Chaotic-Dynamical Conceptual Model to Describe Fluid Flow and Contaminant Transport in a Fractured Vadose Zone

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DOE faces the remediation of numerous contaminated sites, such as those at Hanford, INEEL, LLNL, and LBNL, where organic and/or radioactive wastes were intentionally or accidentally released to the vadose zone from surface spills, underground tanks, cribs, shallow ponds, and deep wells. Migration of these contaminants through the vadose zone has led to the contamination of (or threatens to contaminate) underlying groundwater. A key issue in choosing a corrective action plan to clean up contaminated sites is the determination of the location, total mass, mobility and travel time to receptors for contaminants moving in the vadose zone. These problems are ... continued below

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Faybishenko, Boris; Doughty, Christine & Geller, Jil T. June 1, 1999.

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DOE faces the remediation of numerous contaminated sites, such as those at Hanford, INEEL, LLNL, and LBNL, where organic and/or radioactive wastes were intentionally or accidentally released to the vadose zone from surface spills, underground tanks, cribs, shallow ponds, and deep wells. Migration of these contaminants through the vadose zone has led to the contamination of (or threatens to contaminate) underlying groundwater. A key issue in choosing a corrective action plan to clean up contaminated sites is the determination of the location, total mass, mobility and travel time to receptors for contaminants moving in the vadose zone. These problems are difficult to solve in a technically defensible and accurate manner because contaminants travel downward intermittently, through narrow pathways, driven by variations in environmental conditions. These preferential flow pathways can be difficult to find and predict. The primary objective of this project is to determine if and when dynamical chaos theory can be used to investigate infiltration of fluid and contaminant transport in heterogeneous soils and fractured rocks. The objective of this project is being achieved through the following activities: Development of multi scale conceptual models and mathematical and numerical algorithms for flow and transport, which incorporate both (a) the spatial variability of heterogeneous porous and fractured media and (b) the temporal dynamics of flow and transport; Development of appropriate experimental field and laboratory techniques needed to detect diagnostic parameters for chaotic behavior of flow; Evaluation of chaotic behavior of flow in laboratory and field experiments using methods from non-linear dynamics; Evaluation of the impact these dynamics may have on contaminant transport through heterogeneous fractured rocks and soils and remediation efforts. This approach is based on the consideration of multi scale spatial heterogeneity and flow phenomena that are affected by nonlinear dynamics, and in particular, chaotic processes. The scientific and practical value of this approach is that we can predict the range within, which the parameters of flow and transport change with time, which allows us to design and manage the remediation even when we cannot predict the behavior at any point or time.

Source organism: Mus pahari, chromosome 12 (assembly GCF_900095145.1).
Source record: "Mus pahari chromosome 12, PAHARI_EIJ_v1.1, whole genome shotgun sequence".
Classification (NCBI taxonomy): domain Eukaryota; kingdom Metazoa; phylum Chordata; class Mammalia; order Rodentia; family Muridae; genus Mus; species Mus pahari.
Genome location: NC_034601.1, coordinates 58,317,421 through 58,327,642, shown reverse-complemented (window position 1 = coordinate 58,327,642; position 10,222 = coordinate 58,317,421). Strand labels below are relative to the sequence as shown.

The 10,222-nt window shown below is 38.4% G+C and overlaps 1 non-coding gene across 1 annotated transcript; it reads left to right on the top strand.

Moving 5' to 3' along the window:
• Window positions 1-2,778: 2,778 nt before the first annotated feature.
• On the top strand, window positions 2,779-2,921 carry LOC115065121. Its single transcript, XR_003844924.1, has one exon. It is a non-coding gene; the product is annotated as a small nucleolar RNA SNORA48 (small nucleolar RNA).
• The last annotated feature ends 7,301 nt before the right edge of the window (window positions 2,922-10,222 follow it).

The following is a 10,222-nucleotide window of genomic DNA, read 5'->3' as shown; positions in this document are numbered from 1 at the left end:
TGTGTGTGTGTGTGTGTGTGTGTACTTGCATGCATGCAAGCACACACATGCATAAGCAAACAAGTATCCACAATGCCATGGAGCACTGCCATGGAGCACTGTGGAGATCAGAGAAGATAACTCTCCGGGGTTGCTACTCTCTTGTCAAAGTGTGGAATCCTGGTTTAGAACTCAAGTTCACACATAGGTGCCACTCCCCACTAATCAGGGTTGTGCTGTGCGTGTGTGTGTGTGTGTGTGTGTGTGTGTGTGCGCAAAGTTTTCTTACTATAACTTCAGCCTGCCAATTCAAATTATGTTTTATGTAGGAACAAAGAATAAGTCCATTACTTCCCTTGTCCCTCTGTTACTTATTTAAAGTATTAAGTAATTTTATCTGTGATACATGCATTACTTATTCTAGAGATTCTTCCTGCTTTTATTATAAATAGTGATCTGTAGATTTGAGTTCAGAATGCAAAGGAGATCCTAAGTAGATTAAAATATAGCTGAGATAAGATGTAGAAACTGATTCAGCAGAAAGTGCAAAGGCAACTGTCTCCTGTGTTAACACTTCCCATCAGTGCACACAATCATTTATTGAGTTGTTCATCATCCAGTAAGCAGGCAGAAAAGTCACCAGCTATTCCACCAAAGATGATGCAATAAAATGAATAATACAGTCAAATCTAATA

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  • Other Information: PBD: 1 Jun 1999

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  • Report No.: EMSP-55359--1999
  • DOI: 10.2172/828253 | External Link
  • Office of Scientific & Technical Information Report Number: 828253
  • Archival Resource Key: ark:/67531/metadc786820

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  • June 1, 1999

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  • Dec. 3, 2015, 9:30 a.m.

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  • April 21, 2016, 4:47 p.m.

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Faybishenko, Boris; Doughty, Christine & Geller, Jil T. Chaotic-Dynamical Conceptual Model to Describe Fluid Flow and Contaminant Transport in a Fractured Vadose Zone, report, June 1, 1999; Berkeley, California. (digital.library.unt.edu/ark:/67531/metadc786820/: accessed August 23, 2017), University of North Texas Libraries, Digital Library, digital.library.unt.edu; crediting UNT Libraries Government Documents Department.